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NOTICE: All slip opinions and orders are subject to formal revision and are superseded by the advance sheets and bound volumes of the Official Reports. If you find a typographical error or other formal error, please notify the Reporter of Decisions, Supreme Judicial Court, John Adams Courthouse, 1 Pemberton Square, Suite 2500, Boston, MA, 02108-1750; (617) 5571030; SJCReportersjc.state.ma.us SJC-12773 JOSÉ L. NEGRÓN vs. COMMISSIONER OF CORRECTION. January 13, 2020. Supreme Judicial Court, Superintendence of inferior courts. Indigent. Practice, Civil, Costs. José L. Negrón appeals from a judgment of the county court denying, without a hearing, his petition for relief under G. L. c. 211, § 3. We affirm. Negrón is the plaintiff in a civil action pending in the Superior Court in which he is challenging certain regulations of the Department of Correction.1 A judge in the Superior Court determined that Negrón was indigent and waived the filing fee for the Superior Court action, but denied his motion to make service of process on the defendants via regular mail; the judge ordered him to make service on all defendants by certified mail at his own expense and to return the green receipt card for each defendant. The judge also denied Negrón's subsequent motion for reconsideration. Negrón then sought review from a single justice of the Appeals Court of the judge's order requiring service of process by certified mail, and he requested a waiver of the Appeals Court's filing fee for his single justice petition. A single justice of the Appeals Court, after reviewing Negrón's affidavit of indigency and other information provided pursuant to G. L. The Superior Court case originated as a G. L. c. 211, § 3, petition filed by Negrón in the county court. A single justice -- not the one who denied relief in the instant case -- ordered that the matter be transferred to the Superior Court. That petition is not before us. 1 c. 261, § 29, ordered that Negrón pay a significantly reduced filing fee for his petition. Negrón's motion for reconsideration of this order was denied, as was his motion for leave to appeal from the denial of reconsideration. Contending that the reduced amount was nonetheless too high, Negrón then filed the instant G. L. c. 211, § 3, petition. A single justice of this court denied all relief without a hearing.2 The case is before us pursuant to S.J.C. Rule 2:21, as amended, 434 Mass. 1301 (2001), which requires a party challenging an interlocutory ruling of the trial court to "set forth the reasons why review of the trial court decision cannot adequately be obtained on appeal from any final adverse judgment in the trial court or by other available means."3 Negrón has not done so. To the extent that he is challenging the underlying interlocutory ruling of the Superior Court requiring him to make service by certified mail, his remedy lies with a single justice of the Appeals Court, and indeed, as described supra, he is pursuing such a remedy.4 To the extent that he is challenging the ruling of the single justice of the Appeals Court requiring Action on the petition before the Appeals Court single justice, i.e., the request for review of the Superior Court order requiring service of process by certified mail, has been stayed. 2 Negrón's papers in this court are styled as an "application for further appellate review" and a "further appellate review brief." Further appellate review is inapplicable here, however, where he is appealing from a judgment of the county court rather than seeking further review after a decision of an Appeals Court panel. We treat his papers as a memorandum and appendix pursuant to S.J.C. Rule 2:21, as amended, 434 Mass. 1301 (2001). 3 Negrón's filing with the single justice of the Appeals Court was entered in that court as a petition pursuant to G. L. c. 231, § 118, first par., for which there is a filing fee of $315. G. L. c. 262, §§ 4 and 4C. Had it been treated as an appeal pursuant to G. L. c. 261, § 27D, from the Superior Court's denial of a request by an indigent party for payment by the Commonwealth of the certified mail fees, see G. L. c. 261, §§ 27A-27G, there would have been no Appeals Court filing fee. See http://www.mass.gov/service-details/single-justicepractice[hettps://perma.cc/35XX-KC3B]. The Appeals Court or its single justice should ensure that the filing was correctly characterized. We express no view as to that. 4 him to pay a reduced filing fee in connection with his petition in that court, rule 2:21 does not apply. Nonetheless, it is clear that Negrón has an adequate remedy in the ordinary appellate process from the single justice's ruling, "namely an appeal to a panel of the Appeals Court from the order[] of the single justice[] of the Appeals Court" declining to waive the fee outright or to reduce it further.5 See Hunt v. Appeals Court, 444 Mass. 460, 463 (2005) (litigant aggrieved by order of Appeals Court single justice refusing to waive or reduce filing fee has right to appeal single justice's order to panel of Appeals Court). Because Negrón has these remedies in the ordinary appellate process, the single justice did not err or abuse her discretion by denying extraordinary relief. Judgment affirmed. The case was submitted on the papers filed, accompanied by a memorandum of law. José L. Negrón, pro se. As the single justice of the Appeals Court issued his order in March 2019, it is not too late for Negrón to move in the Appeals Court for an enlargement of time to file a notice of appeal. See Mass. R. A. P. 14 (b), as amended, 378 Mass. 939 (1979) (enlargement of time to file notice of appeal limited to "one year from the date of entry of the . . . order sought to be reviewed"). If that motion is allowed, he may then proceed with an appeal to a panel of the single justice's order on the Appeals Court filing fee. 5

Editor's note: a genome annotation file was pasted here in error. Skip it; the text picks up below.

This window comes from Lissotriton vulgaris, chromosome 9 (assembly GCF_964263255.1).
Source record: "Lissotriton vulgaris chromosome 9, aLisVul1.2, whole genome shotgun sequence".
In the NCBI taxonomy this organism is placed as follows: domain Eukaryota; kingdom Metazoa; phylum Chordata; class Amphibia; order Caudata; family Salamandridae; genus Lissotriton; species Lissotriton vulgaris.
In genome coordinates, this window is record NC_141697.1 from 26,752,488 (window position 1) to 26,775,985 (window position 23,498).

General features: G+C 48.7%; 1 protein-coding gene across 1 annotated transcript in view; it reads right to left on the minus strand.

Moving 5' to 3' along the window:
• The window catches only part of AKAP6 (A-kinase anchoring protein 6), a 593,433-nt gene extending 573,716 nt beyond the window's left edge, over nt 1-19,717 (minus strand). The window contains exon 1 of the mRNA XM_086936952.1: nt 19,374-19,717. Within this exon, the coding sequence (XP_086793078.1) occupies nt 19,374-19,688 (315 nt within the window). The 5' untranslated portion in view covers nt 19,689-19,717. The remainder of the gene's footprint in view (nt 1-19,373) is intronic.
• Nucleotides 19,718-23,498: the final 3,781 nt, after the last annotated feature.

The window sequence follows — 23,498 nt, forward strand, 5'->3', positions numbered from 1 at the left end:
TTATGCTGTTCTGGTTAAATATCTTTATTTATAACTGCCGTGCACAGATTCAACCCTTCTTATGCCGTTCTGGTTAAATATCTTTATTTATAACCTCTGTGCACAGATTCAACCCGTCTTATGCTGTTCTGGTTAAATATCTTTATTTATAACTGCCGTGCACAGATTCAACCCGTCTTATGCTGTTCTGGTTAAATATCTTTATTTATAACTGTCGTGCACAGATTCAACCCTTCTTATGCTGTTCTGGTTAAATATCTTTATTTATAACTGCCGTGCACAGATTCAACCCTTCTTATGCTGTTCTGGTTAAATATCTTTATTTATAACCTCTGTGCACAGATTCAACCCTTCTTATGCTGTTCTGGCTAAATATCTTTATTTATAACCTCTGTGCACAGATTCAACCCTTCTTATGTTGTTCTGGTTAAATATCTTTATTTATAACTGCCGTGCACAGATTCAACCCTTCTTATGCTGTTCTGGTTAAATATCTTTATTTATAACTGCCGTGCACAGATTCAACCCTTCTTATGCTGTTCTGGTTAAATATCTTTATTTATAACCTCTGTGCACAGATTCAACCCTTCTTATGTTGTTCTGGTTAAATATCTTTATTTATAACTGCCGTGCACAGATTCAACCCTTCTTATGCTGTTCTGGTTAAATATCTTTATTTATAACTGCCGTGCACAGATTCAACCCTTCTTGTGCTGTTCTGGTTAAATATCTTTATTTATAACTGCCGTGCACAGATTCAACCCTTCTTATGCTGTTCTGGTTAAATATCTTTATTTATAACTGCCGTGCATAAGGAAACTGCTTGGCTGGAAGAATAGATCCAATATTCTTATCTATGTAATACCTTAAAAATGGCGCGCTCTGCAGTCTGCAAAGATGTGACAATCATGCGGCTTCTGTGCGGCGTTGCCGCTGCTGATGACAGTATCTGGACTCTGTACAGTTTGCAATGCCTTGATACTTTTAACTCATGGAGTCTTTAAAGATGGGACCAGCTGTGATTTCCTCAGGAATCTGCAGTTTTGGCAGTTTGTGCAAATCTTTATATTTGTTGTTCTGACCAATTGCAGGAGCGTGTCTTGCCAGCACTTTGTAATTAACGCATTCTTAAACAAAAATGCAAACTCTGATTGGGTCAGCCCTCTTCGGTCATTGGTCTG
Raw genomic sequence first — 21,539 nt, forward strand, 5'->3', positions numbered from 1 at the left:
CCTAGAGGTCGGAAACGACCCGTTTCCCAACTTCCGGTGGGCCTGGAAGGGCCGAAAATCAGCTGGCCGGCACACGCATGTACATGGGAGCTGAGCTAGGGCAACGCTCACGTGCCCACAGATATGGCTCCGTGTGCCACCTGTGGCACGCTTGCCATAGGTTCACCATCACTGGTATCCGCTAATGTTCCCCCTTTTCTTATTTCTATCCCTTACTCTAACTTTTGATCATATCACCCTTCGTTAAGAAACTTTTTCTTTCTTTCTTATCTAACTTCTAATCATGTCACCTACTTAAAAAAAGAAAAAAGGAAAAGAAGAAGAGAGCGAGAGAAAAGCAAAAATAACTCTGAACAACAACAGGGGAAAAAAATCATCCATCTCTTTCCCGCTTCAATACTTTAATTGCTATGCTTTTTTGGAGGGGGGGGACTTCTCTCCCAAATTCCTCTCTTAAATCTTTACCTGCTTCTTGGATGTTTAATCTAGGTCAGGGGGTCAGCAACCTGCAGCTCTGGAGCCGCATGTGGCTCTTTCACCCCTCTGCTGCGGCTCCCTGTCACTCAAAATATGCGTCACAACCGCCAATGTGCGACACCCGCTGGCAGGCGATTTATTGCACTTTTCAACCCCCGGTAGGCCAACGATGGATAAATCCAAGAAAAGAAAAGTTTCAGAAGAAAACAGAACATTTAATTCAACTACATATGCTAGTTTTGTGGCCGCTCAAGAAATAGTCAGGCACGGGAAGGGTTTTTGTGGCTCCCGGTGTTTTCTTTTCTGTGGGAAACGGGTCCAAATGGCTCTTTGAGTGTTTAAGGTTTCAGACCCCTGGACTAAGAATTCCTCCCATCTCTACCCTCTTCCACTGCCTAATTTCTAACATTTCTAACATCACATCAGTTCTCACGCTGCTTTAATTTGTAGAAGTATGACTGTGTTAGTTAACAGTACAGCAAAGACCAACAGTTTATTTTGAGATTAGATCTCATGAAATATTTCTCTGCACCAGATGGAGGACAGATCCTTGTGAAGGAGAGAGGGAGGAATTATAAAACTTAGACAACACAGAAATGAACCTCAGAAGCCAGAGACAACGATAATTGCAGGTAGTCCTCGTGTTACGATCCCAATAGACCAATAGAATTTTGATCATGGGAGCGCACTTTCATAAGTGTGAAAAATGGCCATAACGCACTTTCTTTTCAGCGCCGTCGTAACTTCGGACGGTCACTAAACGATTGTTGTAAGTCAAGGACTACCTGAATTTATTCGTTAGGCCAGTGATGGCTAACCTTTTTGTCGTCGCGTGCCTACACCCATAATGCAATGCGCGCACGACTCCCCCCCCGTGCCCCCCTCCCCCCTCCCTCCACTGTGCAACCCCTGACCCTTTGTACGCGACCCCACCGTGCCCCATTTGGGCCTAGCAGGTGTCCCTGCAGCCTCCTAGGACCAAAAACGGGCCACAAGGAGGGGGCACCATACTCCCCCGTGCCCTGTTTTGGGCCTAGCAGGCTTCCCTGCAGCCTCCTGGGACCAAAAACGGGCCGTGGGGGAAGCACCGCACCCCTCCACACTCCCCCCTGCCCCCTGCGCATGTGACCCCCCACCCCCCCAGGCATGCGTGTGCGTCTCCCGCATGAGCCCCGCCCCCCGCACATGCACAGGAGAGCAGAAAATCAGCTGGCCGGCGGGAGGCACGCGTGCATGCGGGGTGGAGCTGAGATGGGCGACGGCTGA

Primary Holding
The Supreme Judicial Court affirmed the county court's judgment denying Petitioner's petition for relief under Mass. Gen. Laws ch. 211, 3, holding that where Petitioner had remedies in the ordinary appellate process, the single justice correctly denied extraordinary relief.